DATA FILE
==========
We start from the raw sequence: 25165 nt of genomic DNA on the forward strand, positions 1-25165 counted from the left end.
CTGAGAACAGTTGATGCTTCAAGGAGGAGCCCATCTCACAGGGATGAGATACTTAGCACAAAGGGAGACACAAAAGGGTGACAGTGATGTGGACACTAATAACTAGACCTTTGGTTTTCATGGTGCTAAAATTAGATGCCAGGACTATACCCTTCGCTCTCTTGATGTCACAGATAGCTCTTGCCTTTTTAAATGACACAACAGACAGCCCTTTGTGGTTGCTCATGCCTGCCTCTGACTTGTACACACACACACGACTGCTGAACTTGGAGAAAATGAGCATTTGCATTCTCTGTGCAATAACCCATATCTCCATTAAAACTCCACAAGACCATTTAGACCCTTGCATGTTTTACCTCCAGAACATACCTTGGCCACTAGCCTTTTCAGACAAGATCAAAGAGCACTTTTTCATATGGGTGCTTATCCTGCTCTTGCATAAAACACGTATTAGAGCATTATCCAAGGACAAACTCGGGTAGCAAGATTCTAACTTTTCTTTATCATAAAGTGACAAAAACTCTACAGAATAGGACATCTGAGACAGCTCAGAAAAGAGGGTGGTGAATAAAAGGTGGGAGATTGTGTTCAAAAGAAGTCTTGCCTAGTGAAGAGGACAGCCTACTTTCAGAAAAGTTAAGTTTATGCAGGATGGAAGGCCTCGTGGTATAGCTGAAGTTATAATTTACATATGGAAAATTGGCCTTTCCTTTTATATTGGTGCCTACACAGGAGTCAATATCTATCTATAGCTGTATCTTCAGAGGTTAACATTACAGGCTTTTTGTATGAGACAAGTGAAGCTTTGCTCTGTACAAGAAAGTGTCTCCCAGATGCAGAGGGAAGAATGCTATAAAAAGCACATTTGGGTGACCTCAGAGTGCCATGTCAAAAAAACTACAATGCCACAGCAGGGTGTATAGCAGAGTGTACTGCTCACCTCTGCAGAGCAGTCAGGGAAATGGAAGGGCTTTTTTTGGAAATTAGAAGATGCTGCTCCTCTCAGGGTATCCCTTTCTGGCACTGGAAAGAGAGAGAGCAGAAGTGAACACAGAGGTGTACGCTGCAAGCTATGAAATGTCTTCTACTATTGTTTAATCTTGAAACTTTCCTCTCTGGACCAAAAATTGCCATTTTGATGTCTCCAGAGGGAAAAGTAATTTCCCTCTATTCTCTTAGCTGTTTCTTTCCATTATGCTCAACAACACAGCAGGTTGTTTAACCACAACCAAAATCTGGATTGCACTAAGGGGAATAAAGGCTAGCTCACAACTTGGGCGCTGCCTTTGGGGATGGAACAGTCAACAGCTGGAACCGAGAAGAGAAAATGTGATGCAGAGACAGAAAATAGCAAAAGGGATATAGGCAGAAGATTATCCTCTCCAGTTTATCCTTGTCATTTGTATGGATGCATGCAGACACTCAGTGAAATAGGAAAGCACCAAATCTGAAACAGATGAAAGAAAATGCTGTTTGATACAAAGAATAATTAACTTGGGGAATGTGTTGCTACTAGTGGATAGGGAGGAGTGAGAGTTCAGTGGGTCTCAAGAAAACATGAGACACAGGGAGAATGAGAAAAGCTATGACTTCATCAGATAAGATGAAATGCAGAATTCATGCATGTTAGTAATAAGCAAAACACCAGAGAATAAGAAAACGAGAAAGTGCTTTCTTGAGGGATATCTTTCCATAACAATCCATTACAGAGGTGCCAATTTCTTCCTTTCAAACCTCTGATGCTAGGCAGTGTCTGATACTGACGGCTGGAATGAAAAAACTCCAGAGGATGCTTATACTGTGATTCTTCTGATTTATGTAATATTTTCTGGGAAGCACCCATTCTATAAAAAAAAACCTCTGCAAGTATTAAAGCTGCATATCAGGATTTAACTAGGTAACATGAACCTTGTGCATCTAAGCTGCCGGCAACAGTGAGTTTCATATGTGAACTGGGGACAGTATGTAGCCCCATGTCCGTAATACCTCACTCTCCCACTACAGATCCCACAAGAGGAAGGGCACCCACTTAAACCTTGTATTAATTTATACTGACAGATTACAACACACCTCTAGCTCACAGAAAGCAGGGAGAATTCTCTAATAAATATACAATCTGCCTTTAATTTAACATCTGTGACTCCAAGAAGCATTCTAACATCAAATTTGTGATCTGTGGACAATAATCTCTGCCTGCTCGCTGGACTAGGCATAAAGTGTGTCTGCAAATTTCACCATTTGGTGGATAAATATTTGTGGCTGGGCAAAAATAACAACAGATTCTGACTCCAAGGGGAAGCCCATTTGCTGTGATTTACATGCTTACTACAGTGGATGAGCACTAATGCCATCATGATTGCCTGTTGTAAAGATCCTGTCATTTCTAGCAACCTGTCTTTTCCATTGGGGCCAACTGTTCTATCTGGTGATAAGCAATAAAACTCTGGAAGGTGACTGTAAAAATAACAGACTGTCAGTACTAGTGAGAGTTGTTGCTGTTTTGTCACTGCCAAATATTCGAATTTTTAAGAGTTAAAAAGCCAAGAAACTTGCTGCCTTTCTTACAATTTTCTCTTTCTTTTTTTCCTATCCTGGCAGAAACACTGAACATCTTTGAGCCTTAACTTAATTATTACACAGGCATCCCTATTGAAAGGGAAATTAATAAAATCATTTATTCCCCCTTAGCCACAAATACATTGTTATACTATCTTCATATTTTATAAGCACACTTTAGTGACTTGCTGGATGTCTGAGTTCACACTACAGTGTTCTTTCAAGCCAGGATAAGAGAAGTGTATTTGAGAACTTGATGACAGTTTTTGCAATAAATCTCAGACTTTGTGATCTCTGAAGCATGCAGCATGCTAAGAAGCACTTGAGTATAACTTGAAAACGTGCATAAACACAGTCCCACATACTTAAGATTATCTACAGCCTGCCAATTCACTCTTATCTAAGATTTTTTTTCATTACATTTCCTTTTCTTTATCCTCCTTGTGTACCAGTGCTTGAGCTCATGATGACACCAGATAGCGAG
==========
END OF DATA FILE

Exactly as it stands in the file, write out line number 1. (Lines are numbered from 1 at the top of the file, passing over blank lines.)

We start from the raw sequence: 25165 nt of genomic DNA on the forward strand, positions 1-25165 counted from the left end.